Friday, September 12, 2014

DStv's Oscar Pistorius Trial TV channel from Combined Artistic Productions dumps bad green screen, adds new desk, back panels.

It wasn't Judge Masipa ordered, but Combined Artistic Productions dumped the terrible green screen idea and made it a real TV set again - with a beautiful new desk and back panels - when the M-Net provided Oscar Pistorius Trial TV channel (DStv 199) resumed yesterday and concluding its coverage today.

The Oscar Pistorius Trial TV channel in its final two days of broadcast on Thursday and Friday looked "right" again -  a sophisticated, real, credible studio and presentation instead of the shocking trashed down virtual monstrosity the beautiful original set was suddenly and inexplicably reduced to during July.

The Oscar Pistorius Trial TV channel on DStv produced by Combined Artistic Productions responsible for Carte Blanche on M-Net started off with a simply beautiful set in March - white, vast, sleek, multi-purpose and wonderful to look at. It's long gone now.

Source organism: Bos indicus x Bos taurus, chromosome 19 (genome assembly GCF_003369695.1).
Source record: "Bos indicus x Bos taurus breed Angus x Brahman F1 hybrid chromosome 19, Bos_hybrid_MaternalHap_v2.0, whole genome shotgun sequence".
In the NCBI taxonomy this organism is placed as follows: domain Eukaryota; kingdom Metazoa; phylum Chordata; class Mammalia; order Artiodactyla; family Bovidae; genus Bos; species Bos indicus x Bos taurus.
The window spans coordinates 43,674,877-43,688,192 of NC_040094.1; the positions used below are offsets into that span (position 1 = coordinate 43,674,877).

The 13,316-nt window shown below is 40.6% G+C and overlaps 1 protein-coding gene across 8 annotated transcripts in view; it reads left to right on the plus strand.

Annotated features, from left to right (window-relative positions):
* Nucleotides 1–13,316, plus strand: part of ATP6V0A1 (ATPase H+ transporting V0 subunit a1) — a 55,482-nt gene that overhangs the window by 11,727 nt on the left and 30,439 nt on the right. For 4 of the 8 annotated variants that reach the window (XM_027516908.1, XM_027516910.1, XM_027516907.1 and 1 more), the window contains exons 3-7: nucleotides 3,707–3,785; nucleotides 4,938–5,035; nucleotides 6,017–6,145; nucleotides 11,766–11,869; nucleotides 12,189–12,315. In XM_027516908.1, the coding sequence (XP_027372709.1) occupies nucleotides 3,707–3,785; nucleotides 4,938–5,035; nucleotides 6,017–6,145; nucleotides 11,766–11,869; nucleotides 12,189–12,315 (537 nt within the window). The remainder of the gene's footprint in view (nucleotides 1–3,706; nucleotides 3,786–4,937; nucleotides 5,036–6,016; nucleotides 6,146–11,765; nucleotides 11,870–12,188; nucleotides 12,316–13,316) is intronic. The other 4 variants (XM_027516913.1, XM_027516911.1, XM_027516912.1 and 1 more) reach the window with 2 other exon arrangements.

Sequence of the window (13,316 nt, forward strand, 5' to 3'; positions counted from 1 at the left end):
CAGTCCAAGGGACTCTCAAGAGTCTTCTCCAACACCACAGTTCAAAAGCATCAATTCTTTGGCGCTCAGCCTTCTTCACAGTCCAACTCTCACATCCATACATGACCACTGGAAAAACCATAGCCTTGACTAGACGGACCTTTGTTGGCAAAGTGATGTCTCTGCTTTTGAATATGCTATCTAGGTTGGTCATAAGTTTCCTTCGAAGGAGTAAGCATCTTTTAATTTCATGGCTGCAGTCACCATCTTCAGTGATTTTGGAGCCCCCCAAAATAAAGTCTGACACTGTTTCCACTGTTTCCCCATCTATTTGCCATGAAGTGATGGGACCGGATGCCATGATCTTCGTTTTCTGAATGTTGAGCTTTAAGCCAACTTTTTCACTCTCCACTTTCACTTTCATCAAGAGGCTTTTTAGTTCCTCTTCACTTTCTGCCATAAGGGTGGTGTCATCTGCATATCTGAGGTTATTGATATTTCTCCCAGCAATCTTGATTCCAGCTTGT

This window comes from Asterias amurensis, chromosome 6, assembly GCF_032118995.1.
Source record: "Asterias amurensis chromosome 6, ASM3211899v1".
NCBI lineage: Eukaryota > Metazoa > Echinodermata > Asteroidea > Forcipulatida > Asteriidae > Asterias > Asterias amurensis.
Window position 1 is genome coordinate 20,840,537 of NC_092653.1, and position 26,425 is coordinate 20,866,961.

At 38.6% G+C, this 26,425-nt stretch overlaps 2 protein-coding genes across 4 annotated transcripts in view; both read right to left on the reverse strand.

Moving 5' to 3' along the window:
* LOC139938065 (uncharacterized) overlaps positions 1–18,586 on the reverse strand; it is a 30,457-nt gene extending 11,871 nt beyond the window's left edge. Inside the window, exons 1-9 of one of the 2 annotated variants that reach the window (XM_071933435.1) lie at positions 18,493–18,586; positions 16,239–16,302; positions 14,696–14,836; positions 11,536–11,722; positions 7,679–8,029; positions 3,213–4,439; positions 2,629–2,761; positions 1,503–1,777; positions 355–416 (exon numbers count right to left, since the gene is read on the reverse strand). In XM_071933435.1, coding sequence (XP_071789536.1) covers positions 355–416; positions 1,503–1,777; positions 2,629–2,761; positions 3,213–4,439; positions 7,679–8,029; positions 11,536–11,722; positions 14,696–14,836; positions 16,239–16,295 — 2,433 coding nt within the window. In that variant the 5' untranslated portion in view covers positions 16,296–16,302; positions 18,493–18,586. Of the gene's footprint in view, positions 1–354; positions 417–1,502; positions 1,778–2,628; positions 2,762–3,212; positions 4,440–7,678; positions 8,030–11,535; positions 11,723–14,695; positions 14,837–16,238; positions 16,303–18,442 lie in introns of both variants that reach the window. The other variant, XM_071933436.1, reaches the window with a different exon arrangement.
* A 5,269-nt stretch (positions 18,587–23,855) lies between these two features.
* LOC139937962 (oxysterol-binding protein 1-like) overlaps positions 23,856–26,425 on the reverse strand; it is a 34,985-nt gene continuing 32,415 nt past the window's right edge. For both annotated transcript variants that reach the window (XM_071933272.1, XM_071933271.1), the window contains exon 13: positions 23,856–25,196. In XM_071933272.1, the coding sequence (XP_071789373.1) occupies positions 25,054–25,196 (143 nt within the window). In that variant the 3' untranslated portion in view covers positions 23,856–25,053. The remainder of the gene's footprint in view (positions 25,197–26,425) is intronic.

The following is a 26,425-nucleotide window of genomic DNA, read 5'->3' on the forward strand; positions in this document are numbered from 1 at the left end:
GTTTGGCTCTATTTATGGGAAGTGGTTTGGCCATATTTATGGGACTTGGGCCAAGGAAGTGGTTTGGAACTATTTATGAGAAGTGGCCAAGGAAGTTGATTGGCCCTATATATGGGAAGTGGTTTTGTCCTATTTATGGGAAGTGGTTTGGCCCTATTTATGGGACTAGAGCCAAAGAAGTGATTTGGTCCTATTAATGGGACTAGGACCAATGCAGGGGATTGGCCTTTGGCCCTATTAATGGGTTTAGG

Then it shamefully dumbed down the beautifulness with a small boxed in horrible green screen corner, completely unbecoming and unfitting for what the channel itself called coverage of the "biggest South Africa court case this century".

When the channel "popped up" for the last time on Thursday, the bulk of the terrible badness was gone. No green screen, no staccato camera angles. 

The Oscar Pistorius Trial TV channel's set was once again good.Not as great as when it started, but back to being above average after the dismal failure during the middle.

The Oscar Pistorius Trial TV channel resumed with a Star Trekkian type desk - beautiful! - replacing the "ship sail" design desk which was also beautiful and functional, and a blue mosaic wall panel design was added to give very nice dimension in a good blue hue to the backdrop as it mimic TV panels.

Other mistakes like the ridiculously incorrect and totally untrustworthy DStv EPG during the middle phase of the channel's run is now also fixed and corresponds with the actual on-air programming.